You know the story, sometimes you wait for a bus and all of a sudden three come along at once. If you're a Cobra Trusty Rusty fan, then you know how that feels.
Whilst it might seem strange that Cobra would release three Trusty Rusty style wedges in the space of 18 months, each of them is different from one another and suited to specific range of handicaps.
Originally launched in 1998, the latest iteration of the Trusty Rusty wedge is the Tour Trusty, created for Cobra's Tour players.
The design appears much simpler than before and whilst it looks remarkably like the more recent Trusty Rusty, the Tour Trusty has several tweaks making it more suitable for the game's better players.
First and foremost is the new sole grind. The guiding force in any wedge design, the grind on the new Tour Trusty is a Tri-Bounce K-Grind, highlighted by a new gloss material on the toe and heel of the sole. By grinding material away in these two areas, the Tour Trusty can sit lower to the ground when the face is opened or closed.
It looks subtle, but the grind is actually very effective. Where the standard Trusty Rusty wedge (below right) has three different bounces - low/high/low or mid/high/mid, the Tour Trusty has a more consistent bounce with added heel and toe relief.
The leading edge on the Tour Trusty sits low and fairly straight at address and the larger size of the clubface offers a better performance from rough lies around the green. That is exactly what Cobra were trying to achieve with the Tour Trusty.
The larger face puts more club behind the ball when swinging through the rough leading to better strikes and more spin. You may think that better players prefer a more compact look and whilst that may be true with shorter irons, the performance value of a larger head on a wedge is more important to Tour pros and better players.
Compared to the two more recent Trusty Rusty designs, the Tour Trusty certainly stands out. Offered only in chrome or black, the groove design and face design are both larger that the previous Trusty Rusty.
In terms of address profile it sits between the Trusty Rusty and Big Trusty Rusty, and has slightly less offset than either of them. As you see below, the copper coloured, pre-rusted face has been replaced with a more traditional silver colour on the chrome model.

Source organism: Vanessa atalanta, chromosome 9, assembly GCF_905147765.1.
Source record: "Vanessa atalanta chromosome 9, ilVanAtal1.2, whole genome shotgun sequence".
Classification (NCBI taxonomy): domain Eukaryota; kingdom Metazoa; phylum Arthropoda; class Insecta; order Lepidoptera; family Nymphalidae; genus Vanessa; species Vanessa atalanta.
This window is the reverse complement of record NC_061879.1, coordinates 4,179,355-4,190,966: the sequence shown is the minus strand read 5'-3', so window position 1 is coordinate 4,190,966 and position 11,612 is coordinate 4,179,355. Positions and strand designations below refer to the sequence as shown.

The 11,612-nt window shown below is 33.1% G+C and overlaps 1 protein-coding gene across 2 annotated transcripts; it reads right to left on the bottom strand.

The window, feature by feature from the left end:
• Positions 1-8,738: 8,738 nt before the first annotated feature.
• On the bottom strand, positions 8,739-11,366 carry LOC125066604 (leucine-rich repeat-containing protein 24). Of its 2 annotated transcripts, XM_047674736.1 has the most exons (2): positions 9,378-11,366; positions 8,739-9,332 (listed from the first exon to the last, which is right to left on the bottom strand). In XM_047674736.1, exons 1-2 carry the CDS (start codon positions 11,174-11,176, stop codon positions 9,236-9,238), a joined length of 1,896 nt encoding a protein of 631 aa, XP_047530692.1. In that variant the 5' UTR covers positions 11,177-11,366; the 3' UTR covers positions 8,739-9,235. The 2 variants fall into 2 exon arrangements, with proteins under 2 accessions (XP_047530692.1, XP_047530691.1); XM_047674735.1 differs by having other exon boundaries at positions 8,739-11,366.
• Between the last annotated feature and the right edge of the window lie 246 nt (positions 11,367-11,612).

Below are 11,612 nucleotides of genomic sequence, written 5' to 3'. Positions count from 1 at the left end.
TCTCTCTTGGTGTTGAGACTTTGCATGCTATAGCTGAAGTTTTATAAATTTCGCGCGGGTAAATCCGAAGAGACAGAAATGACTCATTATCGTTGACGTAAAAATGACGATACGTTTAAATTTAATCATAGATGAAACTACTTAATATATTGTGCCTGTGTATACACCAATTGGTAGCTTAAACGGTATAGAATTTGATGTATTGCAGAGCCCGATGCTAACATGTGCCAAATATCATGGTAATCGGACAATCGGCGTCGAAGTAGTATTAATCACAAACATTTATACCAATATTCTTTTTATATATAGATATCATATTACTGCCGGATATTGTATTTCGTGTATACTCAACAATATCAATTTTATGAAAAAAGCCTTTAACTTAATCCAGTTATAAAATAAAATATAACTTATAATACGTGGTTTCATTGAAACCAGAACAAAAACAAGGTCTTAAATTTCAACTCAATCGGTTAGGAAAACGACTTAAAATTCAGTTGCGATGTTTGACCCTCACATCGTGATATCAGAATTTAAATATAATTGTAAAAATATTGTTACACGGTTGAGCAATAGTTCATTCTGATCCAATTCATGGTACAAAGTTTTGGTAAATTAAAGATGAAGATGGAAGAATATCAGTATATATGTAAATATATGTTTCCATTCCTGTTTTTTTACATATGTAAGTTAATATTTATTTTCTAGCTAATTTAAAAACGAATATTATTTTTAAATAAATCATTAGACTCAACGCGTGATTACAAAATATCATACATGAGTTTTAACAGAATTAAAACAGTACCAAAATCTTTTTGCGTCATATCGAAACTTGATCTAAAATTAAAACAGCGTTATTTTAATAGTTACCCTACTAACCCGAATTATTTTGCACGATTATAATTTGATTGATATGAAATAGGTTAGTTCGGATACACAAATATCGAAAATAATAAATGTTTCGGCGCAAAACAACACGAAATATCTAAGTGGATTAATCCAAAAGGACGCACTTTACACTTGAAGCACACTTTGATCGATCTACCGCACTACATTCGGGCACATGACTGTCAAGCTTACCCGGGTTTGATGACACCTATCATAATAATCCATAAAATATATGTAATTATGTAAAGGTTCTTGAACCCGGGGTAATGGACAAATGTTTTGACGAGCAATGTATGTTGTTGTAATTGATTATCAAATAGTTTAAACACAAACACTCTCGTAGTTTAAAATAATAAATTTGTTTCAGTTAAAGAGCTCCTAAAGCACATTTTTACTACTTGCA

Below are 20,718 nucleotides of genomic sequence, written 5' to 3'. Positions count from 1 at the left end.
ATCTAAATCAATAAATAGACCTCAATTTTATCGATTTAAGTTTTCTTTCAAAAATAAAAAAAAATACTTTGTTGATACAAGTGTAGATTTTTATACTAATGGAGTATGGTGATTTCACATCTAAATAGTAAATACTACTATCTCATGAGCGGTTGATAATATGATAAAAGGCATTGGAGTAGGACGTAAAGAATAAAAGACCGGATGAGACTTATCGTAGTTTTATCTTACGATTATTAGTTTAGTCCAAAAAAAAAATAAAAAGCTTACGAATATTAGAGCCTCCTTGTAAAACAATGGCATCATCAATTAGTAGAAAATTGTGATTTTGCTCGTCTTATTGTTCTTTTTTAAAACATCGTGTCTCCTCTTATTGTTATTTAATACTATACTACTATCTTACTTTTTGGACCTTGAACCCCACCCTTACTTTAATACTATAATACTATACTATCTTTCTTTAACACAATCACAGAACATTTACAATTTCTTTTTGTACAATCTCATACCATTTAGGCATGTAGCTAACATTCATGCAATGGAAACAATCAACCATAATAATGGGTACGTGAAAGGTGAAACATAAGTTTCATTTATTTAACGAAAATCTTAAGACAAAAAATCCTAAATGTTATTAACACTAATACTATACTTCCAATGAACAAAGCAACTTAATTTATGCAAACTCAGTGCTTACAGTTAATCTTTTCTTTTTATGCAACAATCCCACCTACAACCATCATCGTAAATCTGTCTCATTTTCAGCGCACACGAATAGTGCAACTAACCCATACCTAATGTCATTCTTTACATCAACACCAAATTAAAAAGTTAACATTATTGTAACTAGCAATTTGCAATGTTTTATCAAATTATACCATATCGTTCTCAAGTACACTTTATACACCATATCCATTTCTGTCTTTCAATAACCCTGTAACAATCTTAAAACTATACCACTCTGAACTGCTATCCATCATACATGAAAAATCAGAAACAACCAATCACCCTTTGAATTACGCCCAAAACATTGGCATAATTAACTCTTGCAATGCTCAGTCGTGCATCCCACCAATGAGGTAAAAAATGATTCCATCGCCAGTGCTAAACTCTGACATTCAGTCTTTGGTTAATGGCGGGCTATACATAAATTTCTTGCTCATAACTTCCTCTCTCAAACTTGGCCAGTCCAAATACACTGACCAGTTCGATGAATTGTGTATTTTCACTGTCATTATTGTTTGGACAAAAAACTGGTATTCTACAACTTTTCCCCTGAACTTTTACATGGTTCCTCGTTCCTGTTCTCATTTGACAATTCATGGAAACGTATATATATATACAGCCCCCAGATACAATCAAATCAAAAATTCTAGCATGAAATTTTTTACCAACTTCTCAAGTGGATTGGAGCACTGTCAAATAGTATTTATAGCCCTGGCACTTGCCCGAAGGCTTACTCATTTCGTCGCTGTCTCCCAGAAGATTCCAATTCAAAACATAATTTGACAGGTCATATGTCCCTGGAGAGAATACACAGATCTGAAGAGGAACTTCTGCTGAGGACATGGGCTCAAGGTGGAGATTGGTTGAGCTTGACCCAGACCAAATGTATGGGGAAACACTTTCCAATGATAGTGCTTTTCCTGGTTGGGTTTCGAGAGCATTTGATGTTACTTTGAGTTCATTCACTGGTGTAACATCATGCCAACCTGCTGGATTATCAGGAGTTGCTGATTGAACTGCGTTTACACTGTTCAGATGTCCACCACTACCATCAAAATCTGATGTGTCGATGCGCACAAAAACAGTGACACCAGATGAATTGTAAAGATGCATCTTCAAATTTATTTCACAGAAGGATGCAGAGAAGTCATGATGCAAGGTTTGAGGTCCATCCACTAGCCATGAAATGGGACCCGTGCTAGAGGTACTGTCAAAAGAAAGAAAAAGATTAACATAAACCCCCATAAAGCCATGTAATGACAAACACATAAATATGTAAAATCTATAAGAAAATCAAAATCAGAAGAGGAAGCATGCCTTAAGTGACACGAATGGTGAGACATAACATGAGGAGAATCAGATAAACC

One other small change that we really liked was the full length, first groove. On the previous two models, Cobra had abbreviated the width of the first groove to aid alignment and highlight the centre of the face. On the Tour Trusty, this groove spans the entire width of the face and gives a very uniform, traditional look behind the ball.
The grooves themselves are 15% larger and between them Cobra have milled two different depths of score-lines. Cobra tell us this milling process creates double the surface roughness found in the 2011 Trusty Rusty, meaning more grip and more spin. We didn't notice any vast increase in spin, but the Tour Trusty did perform well over a variety of shots.
As with many dark finishes wedges, the finish of the face and sole will wear over time. Here's how the black Tour Trusty looked after a few rounds:
The black finish has brushed away around the contact area to reveal a simple silver colour from beneath. A couple of sand shots, and friction with stones in the bunkers, did leave marks near the toe of the club. It should be noted that we were sent an early version of the wedge and Cobra say the finish has been improved since then.
In summary the Tour Trusty looks very like the recent Trusty Rusty models and very similar to the revamped model that came out in 1998. However it is the small details that make this wedge.
Gone is the shortened first groove, gone is the black shaft, gone is the copper-coloured face. What you are left with is all that a better player wants in a wedge: plenty of spin, a large face and simple, traditional looks.